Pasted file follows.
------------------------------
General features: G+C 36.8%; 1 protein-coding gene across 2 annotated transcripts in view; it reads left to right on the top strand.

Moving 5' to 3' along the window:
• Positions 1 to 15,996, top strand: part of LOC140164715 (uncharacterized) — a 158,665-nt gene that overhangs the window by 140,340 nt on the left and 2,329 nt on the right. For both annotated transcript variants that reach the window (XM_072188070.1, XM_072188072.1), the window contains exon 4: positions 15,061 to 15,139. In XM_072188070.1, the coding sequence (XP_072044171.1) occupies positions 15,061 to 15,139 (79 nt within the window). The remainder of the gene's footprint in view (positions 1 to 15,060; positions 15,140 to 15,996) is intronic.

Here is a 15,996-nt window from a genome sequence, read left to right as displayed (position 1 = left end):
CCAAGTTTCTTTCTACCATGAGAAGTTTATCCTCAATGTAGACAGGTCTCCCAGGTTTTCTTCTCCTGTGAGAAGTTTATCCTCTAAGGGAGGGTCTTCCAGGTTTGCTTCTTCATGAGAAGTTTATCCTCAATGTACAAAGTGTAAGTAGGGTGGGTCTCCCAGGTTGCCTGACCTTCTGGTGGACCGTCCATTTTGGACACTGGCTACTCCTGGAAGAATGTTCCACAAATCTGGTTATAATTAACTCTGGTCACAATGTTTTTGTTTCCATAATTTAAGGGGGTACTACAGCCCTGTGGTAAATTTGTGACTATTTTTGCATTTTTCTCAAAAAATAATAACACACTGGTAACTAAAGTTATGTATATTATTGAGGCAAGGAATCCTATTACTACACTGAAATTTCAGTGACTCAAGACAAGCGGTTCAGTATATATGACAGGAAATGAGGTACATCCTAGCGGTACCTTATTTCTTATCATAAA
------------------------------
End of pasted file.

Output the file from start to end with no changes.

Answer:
General features: G+C 36.8%; 1 protein-coding gene across 2 annotated transcripts in view; it reads left to right on the top strand.

Moving 5' to 3' along the window:
• Positions 1 to 15,996, top strand: part of LOC140164715 (uncharacterized) — a 158,665-nt gene that overhangs the window by 140,340 nt on the left and 2,329 nt on the right. For both annotated transcript variants that reach the window (XM_072188070.1, XM_072188072.1), the window contains exon 4: positions 15,061 to 15,139. In XM_072188070.1, the coding sequence (XP_072044171.1) occupies positions 15,061 to 15,139 (79 nt within the window). The remainder of the gene's footprint in view (positions 1 to 15,060; positions 15,140 to 15,996) is intronic.

Here is a 15,996-nt window from a genome sequence, read left to right as displayed (position 1 = left end):
CCAAGTTTCTTTCTACCATGAGAAGTTTATCCTCAATGTAGACAGGTCTCCCAGGTTTTCTTCTCCTGTGAGAAGTTTATCCTCTAAGGGAGGGTCTTCCAGGTTTGCTTCTTCATGAGAAGTTTATCCTCAATGTACAAAGTGTAAGTAGGGTGGGTCTCCCAGGTTGCCTGACCTTCTGGTGGACCGTCCATTTTGGACACTGGCTACTCCTGGAAGAATGTTCCACAAATCTGGTTATAATTAACTCTGGTCACAATGTTTTTGTTTCCATAATTTAAGGGGGTACTACAGCCCTGTGGTAAATTTGTGACTATTTTTGCATTTTTCTCAAAAAATAATAACACACTGGTAACTAAAGTTATGTATATTATTGAGGCAAGGAATCCTATTACTACACTGAAATTTCAGTGACTCAAGACAAGCGGTTCAGTATATATGACAGGAAATGAGGTACATCCTAGCGGTACCTTATTTCTTATCATAAA